Premium Outlets, though it appeals to a younger crowd because of the clothing stores for teens that St. Louis Premium Outlets lacks, such as Love Culture and Aéropostale. Taubman Prestige Outlets is a pet friendly mall, allowing shoppers to bring their dogs along as they visit the stores. There are water bowls for the pets and even a Treats Unleashed store, where dogs are welcome to come inside. “Being pet friendly is going to attract a lot more people than it would if it wasn’t pet friendly,” said Halloran. “You can multitask! Go shopping and walk your dog! It’s perfect!”

But there could possibly be a downside to having your pets walk around with you from store to store. “Dogs will make the place smell funky, or they might screw up the merchandise in stores,” said sophomore Larissa Kite. “The owners might not pick up after their dogs either.” Even though St. Louis Premium Outlets is not pet friendly, it has plenty of other positives that Taubman Prestige Outlets doesn’t have quite yet. “It has a lot more stores, and overall, it’s a cool place,” said sophomore Luke Muich. Some of the 90 stores at St. Louis Premium

photos by dohen gallagher

Shopportunities Outlets include Adidas, Nike Factory, Under Armour, and Oakley Vault, stores that the Taubman Prestige Outlets doesn’t have. St. Louis Premium Outlets also has plenty of restaurants and places to get food, such as Buckhead Grill, Wetzel’s Pretzels, and Famous Wok, unlike Taubman Prestige Outlets, where its shoppers get their food from food trucks. Overall, the students that have visited the malls have said that because of their being pet friendly and having numerous stores, both malls are fun places to hang out at and go shopping. “These malls are really cool! Everyone should visit these places at least once,” said Kite. | the scene



“Cruisin’ Tunes”

Tunes for crusin’ in your sweet ride. Or not so sweet as the case may be. It really doesn’t matter. Universally good tunes. For any and all rides.

by Devin Chen

1 2 3 4 5 6 7 8 9 10

“Stickshifts and Safety Belts” by Cake An ode to automatics and bench seats everywhere. Rejoice in the possibilities!

“Santa Monica” by Everclear Perfect for journeys to the shining sea, or pretending that you’re not in a landlocked state.

“Highway to Hell” by AC/DC Great for that morning drive to school.

“Spread Too Thin” by The Dirty Heads Chill tune for the relaxed individual.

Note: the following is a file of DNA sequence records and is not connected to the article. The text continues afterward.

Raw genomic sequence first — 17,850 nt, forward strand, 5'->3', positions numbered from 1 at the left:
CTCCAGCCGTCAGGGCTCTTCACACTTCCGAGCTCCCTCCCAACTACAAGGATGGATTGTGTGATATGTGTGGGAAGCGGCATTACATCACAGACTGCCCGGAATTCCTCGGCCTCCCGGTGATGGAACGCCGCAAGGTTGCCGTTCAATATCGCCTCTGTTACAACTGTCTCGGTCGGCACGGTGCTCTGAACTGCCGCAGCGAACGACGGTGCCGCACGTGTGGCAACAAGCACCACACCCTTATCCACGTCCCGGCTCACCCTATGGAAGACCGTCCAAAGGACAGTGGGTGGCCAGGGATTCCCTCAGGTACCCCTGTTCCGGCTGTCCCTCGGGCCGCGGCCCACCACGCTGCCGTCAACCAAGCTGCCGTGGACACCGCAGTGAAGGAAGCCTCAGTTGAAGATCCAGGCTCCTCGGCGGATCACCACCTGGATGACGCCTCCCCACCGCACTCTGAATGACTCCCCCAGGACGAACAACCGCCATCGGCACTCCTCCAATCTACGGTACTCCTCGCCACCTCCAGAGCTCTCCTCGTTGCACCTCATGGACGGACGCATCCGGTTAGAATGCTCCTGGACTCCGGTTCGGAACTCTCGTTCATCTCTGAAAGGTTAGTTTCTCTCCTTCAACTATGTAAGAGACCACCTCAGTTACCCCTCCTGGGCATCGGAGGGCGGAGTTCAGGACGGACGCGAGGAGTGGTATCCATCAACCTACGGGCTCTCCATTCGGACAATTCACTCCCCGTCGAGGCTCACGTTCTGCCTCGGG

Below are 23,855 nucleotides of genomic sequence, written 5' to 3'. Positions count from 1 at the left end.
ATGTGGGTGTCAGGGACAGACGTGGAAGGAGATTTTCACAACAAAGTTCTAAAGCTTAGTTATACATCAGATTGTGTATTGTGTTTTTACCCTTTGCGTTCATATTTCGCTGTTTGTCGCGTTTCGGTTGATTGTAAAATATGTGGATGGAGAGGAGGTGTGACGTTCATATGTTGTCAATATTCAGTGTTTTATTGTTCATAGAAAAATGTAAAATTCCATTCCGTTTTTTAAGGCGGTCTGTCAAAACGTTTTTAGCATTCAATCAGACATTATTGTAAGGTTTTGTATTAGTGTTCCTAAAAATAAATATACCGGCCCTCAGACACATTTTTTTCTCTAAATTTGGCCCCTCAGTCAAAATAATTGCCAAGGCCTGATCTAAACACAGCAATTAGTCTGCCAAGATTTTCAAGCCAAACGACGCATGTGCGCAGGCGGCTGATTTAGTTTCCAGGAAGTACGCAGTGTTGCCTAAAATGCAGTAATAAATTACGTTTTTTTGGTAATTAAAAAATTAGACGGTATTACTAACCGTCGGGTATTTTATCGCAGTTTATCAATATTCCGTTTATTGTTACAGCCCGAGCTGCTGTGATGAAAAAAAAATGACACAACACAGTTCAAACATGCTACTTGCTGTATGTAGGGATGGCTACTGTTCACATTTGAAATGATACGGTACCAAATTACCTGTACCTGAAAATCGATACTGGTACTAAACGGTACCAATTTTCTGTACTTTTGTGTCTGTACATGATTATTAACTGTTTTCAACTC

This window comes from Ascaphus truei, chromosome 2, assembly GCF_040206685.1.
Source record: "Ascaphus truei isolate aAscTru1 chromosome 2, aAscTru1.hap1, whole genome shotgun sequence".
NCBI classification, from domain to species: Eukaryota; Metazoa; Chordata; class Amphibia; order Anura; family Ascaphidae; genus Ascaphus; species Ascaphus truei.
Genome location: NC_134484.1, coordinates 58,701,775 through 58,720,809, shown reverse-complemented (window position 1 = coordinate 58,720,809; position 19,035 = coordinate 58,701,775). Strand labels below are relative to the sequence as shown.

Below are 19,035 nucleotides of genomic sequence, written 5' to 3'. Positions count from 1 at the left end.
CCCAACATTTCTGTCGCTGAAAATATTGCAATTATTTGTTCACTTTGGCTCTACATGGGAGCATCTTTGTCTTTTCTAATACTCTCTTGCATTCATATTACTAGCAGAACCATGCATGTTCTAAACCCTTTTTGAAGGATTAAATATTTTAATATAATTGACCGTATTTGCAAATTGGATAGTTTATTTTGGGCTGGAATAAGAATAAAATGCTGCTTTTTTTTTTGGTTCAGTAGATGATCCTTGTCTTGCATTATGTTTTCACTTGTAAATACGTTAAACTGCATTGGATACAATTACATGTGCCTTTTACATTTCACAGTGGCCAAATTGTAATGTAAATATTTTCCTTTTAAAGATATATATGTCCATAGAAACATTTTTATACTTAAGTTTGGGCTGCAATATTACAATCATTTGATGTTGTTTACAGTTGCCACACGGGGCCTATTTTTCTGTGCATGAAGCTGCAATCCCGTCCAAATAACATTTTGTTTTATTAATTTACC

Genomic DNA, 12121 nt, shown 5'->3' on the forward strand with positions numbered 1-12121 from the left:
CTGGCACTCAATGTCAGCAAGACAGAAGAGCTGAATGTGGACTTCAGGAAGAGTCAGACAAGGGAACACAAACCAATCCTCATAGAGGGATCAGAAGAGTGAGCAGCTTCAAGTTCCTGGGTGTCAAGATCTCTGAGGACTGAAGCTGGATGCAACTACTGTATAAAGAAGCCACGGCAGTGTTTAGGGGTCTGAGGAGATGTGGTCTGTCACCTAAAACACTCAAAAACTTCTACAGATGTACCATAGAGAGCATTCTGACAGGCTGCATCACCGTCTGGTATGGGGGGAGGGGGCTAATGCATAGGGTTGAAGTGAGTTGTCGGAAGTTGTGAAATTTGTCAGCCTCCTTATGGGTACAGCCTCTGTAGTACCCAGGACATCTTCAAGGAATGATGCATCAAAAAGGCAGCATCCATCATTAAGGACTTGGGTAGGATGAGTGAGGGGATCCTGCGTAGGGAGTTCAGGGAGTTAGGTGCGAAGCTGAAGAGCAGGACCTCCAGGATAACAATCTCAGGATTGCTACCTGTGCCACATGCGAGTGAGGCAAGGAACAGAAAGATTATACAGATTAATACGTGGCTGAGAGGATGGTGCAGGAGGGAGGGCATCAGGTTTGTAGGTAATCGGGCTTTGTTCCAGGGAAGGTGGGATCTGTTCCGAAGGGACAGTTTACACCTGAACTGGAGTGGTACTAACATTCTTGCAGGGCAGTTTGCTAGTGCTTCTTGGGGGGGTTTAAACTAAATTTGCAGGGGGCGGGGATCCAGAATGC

“Jesus Muzik” by Lecrae Serious Christian rap for the inner gangsta. Go ahead. Roll with the top down.

“A Horse with No Name” by America Walter White listens to it. So should you. Don’t get aggressive with cops.

“Don’t Stop Believing” by Journey It’s that song. Play it loud, play it proud, and sing along.

“Friday” by Rebecca Black

TGIF to the max. Plus, it asks the impossible question of which seat to take.

“I Love It” by Icona Pop Happy pop for the poppy soul. Pop your collar, pop the clutch, and pop in the Icona Pop.

“Livin’ On a Prayer” by Bon Jovi

You know it. Your passengers know it. The guy next to you at the stoplight knows it. Roll down the windows.


the scene | september 13, 2013

Just one

Binge watching favorite shows gets easier to do with online options like Netflix, Hulu By Madison Viola staff reporter

Over the last several years, Netflix has made up a community of TV lovers and movie lovers, and the population is growing by the day. Specifically, students have a growing fondness for this fairly new streaming media. Netflix gives you the ability to watch almost whatever you want, whenever you want. Senior Cal Wylie knows a thing or two about the effects Netflix can have on a person’s life. Perhaps you have heard of binge eating or binge drinking, where one would eat or drink excessively in a short period of time. But, thanks to Netflix, binge watching has become a well- known term used to express watching many episodes, possibly seasons, of a TV show in a matter of weeks or even days. “The most I’ve ever watched Netflix without stopping was ten hours straight. Whenever I find a good show, I’ll watch it straight for however many hours,” Wylie said. “I will usually watch about 12 hours weekly, because it’s so addicting.” A good thing, according to Wylie, about Netflix is that it doesn’t have you wasting time with watching commercials and bearing the pain of waiting a week to catch that new episode. “Netflix works around your schedule rather than the other way around,” Wylie said. Some of the television shows Wylie watches includes the incredibly popular “Breaking Bad” and a Netflix original series, “Orange is the New Black” (OITNB). Wylie particularly likes OITNB because